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McLaren F1

McLaren F1

Posted on by Simona  

British magazine, EVO, did one of the most amazing test drives we have seen in the past few months: it put two of the greatest supercars of yesteryear, the McLaren F1 and the Ferrari F40 , against their biggest rivals in an attempt to see which one is the best.

The result is a 17-minute video that brings together models like Porsche Carrera GT , Noble M600, Pagani Zonda F and Lamborghini Murcielago LP670-4 SV . We don’t know about you, but we don’t really care what model was the best, we just want to enjoy this great show.

This video also serves as proof of just how much skill it took to pilot the older supercars . You needed to practically be a professionally trained F1 driver to handle them. Be sure you will turn up the volume as for sure there are lots of great sounds you will want to enjoy!

Even after years of being around, the McLaren F1 still deserves the respect of being one of the first modern-day supercars to grace us with its presence.

Everything about the F1 inspires conversation, but this time around, we leave noted auto enthusiast Jay Leno to give us the lowdown on one of the F1’s most important features: its engine.

Professor Leno has his own F1 and it needed a new fuel pump, which made it pretty easy to access its 6.0-liter V-12 engine because, believe it or not, you have to yank out this powerplant to access the pump. In so doing, Leno gives us the lowdown on what makes this particular engine well suited to satisfy the rage of the McLaren supercar and allow it produce all of its 618 horsepower.

Considering that the F1 first made headway 20 years ago, you can make a definite case that the 618 horsepower it produces without any turbochargers is still a benchmark few other vehicles can be proud to say they’ve met these days.

That’s saying a lot, adding only to the mystique of the F1 and its capabilities as a track-capable supercar capable of hitting 62 mph in just over 3 seconds, while hitting a top speed of just a shade under 250 mph - back in 1998.

And to Jay Leno’s credit, his willingness to show us the inner guts of the McLaren F1’s engine is something that’s well appreciated.

Click past the jump to read about the McLaren F1


McLaren’s biggest surprise for the 2013 Geneva Motor Show is no doubt the new P1, but it looks like we will have the chance to admire a second supercar at the company’s stand in Switzerland. Before you get too excited, you have to know that we are not going to see a new model. Instead, McLaren is going to display one of the coolest models it has ever developed: the XP1 LM - a one-off edition to pay tribute to the F1 LM .

The XP1 LM is painted in the brand’s signature Papaya orange and is promised by McLaren CEO, Ron Dennis, to his driver Lewis Hamilton if he should win two Formula One World Championship titles. The model keeps the same 680-horsepower 6.1-liter V-12 engine found in the F1 LM.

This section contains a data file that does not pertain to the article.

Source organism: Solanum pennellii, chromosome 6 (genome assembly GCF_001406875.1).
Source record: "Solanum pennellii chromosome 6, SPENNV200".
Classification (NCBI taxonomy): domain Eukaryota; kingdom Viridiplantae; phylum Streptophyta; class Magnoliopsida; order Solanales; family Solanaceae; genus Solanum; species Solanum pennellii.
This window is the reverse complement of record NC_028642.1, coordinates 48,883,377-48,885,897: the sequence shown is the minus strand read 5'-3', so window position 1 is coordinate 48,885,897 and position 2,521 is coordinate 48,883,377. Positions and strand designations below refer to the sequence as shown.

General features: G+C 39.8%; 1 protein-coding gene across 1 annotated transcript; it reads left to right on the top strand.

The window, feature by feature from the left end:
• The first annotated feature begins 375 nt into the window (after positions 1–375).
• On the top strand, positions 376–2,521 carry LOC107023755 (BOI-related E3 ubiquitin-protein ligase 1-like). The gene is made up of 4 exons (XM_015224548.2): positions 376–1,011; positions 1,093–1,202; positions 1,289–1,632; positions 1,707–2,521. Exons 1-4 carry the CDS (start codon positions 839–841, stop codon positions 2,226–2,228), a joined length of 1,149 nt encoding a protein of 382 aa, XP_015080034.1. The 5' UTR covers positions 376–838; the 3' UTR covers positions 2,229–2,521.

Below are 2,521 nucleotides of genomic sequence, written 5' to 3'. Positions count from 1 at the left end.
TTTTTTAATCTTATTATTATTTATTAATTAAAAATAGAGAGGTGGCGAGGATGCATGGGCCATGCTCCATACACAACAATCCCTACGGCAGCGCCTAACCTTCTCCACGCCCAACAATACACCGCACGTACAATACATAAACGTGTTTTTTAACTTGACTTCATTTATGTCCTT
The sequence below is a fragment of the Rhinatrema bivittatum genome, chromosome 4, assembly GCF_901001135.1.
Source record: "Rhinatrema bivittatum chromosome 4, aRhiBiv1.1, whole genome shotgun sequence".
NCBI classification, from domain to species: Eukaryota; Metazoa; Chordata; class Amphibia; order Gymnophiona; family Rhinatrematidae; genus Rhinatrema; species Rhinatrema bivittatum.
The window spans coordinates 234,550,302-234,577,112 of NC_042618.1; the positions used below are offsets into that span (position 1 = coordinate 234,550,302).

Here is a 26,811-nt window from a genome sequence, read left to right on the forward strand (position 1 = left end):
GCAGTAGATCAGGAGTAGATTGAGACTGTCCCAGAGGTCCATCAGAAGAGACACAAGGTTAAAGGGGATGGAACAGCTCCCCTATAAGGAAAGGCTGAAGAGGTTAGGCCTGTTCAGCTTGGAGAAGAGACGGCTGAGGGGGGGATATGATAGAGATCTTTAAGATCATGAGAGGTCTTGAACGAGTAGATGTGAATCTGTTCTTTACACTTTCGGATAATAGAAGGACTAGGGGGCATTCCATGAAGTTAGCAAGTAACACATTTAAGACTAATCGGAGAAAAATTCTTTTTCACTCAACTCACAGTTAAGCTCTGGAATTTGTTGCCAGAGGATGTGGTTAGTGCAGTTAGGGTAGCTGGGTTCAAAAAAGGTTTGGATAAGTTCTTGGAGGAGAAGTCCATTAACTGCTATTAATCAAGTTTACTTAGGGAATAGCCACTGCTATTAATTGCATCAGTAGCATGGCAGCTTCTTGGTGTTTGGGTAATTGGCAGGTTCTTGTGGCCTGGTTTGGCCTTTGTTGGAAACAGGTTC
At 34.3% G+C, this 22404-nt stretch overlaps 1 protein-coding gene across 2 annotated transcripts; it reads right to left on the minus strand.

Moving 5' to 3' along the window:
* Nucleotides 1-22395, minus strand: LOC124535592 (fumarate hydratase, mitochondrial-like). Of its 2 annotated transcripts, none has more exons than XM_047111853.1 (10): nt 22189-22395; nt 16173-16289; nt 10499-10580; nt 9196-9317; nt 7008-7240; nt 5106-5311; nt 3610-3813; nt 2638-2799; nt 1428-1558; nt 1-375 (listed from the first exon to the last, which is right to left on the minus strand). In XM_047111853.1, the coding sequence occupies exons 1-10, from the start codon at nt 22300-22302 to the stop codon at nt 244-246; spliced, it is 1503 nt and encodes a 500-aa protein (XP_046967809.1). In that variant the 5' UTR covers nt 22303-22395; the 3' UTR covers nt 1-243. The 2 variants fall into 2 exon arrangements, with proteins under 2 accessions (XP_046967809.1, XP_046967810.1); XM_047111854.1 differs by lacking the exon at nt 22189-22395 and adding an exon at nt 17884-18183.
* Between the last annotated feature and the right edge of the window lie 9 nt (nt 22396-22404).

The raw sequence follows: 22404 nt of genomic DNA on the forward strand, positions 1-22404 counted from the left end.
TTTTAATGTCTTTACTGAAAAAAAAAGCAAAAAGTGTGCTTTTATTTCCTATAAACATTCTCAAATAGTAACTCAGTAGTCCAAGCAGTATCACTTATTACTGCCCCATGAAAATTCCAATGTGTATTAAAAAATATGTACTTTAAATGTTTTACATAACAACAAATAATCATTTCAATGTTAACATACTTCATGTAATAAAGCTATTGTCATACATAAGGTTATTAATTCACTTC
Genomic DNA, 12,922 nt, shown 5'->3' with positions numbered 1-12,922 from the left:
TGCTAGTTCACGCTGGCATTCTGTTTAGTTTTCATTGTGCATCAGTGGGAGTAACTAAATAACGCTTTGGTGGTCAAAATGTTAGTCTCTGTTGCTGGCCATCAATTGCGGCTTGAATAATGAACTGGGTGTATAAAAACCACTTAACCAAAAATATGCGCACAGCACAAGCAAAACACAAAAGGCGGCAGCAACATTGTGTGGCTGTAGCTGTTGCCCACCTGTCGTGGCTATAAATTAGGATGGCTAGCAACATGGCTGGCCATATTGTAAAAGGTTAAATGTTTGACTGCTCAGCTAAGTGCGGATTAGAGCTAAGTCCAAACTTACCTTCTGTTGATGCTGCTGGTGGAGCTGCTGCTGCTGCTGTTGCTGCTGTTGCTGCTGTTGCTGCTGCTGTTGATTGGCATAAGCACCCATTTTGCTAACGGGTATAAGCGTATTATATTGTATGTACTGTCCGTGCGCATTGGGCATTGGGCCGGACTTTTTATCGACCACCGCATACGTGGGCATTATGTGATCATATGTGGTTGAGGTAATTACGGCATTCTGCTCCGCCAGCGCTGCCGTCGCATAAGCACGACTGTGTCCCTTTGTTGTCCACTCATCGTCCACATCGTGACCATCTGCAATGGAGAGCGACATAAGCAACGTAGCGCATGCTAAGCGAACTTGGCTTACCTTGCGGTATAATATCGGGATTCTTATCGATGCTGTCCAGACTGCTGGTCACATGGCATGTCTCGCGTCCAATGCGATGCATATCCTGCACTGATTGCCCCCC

The 2013 Geneva Motor Show represents the first time the McLaren F1 XP1 LM has been shown outside of the UK. We’ll update this review when McLaren releases more information.

Click past the jump to read McLaren’s press release

Source: Autoguide
McLaren F1

There are a handful of cars that cost over $1 million. However, for repairs for a car to hit seven figures, well, that’s unheard of…

Not anymore, apparently.

Rowan Atkinson’s McLaren F1 , which was destroyed during an accident that occurred back in August 2011, is now up and running again. Now, repairing a totally mangled supercar of the stature of the McLaren F1 takes a pretty long time, as McLaren engineers will attest after spending more than a year restoring the car to run again. With that much time spent on just putting the car back together, costs for the repair eventually ran up to the tune of £910,000 ($1.44 million).

That figure is even more remarkable considering that it’s three times as expensive as any other repair claim that has been documented in the UK. Just a hunch: Mr. Atkinson’s insurance company will no doubt raise his insurance rates after this deal – whether they paid for it or not.

Granted, it’s a McLaren F1. But still, $1 million for repairing a car is just absurd.

Note: Photo above is not Rowan Atkinson’s restored McLaren F1

Source: Metro UK

Just in time for the holiday season, Turn 10 Studios is dropping the first ever expansion pack for Forza: Horizon. Judging by the list of seven new vehicles that are part of the December IGN Car Pack, you’d be a fool to let this pack go by without snagging it up.

The pack includes: the McLaren F1, the 2012 Ferrari F12berlinetta , the 2012 Aston Martin DBS , a Ford F-150 SCT Raptor, the Hummer H1 Alpha Open Top, and most intriguingly, the 2006 Ford GTX1 .

That’s the kind of list usually reserved only for fantasy garages. Now, for less money than a new pair of Air Jordans, you can own all of those exotics and have them at your complete disposable. Of course, you can only drive in the virtual world of Forza: Horizon. But, hey, that’s where the fantasy kicks in.

The December IGN Pack for Forza: Horizon will go live on December 4. Be on the lookout for it. In the meantime, check out this trailer of the pack from Turn 10 Studios. If that doesn’t get you excited, we don’t know why you even have an XBox 360 to begin with.

McLaren F1

We all know that the McLaren F1 is one of the rarest (only 64 road-going models built) and fastest cars to date and they regularly – as regularly as an F1 can be sold – go for well over $3 million. Well, over in Britain, car buyers are obviously a little more free with their money, as a buyer not only crushed the average buying price, but also beat the standing record for highest buying price on a McLaren F1 set at £2,530,000 ($4.27 million at October 2008’s average conversion rate) in 2008 by RM Auctions.

Tony Hartley Jr. is one of the few 29-year-old men on the planet lucky enough to not only have driven an F1, but also lucky enough to own one. Actually, we should say he was lucky enough to own one, as he recently sold it across the pond for an incredible £3.5 million ($5.59 million at current exchange rates). That’s one heck of a price to pay for a 15- to 20-year-old car with likely less than 1,000 miles on the ticker and cobwebs in its cylinders.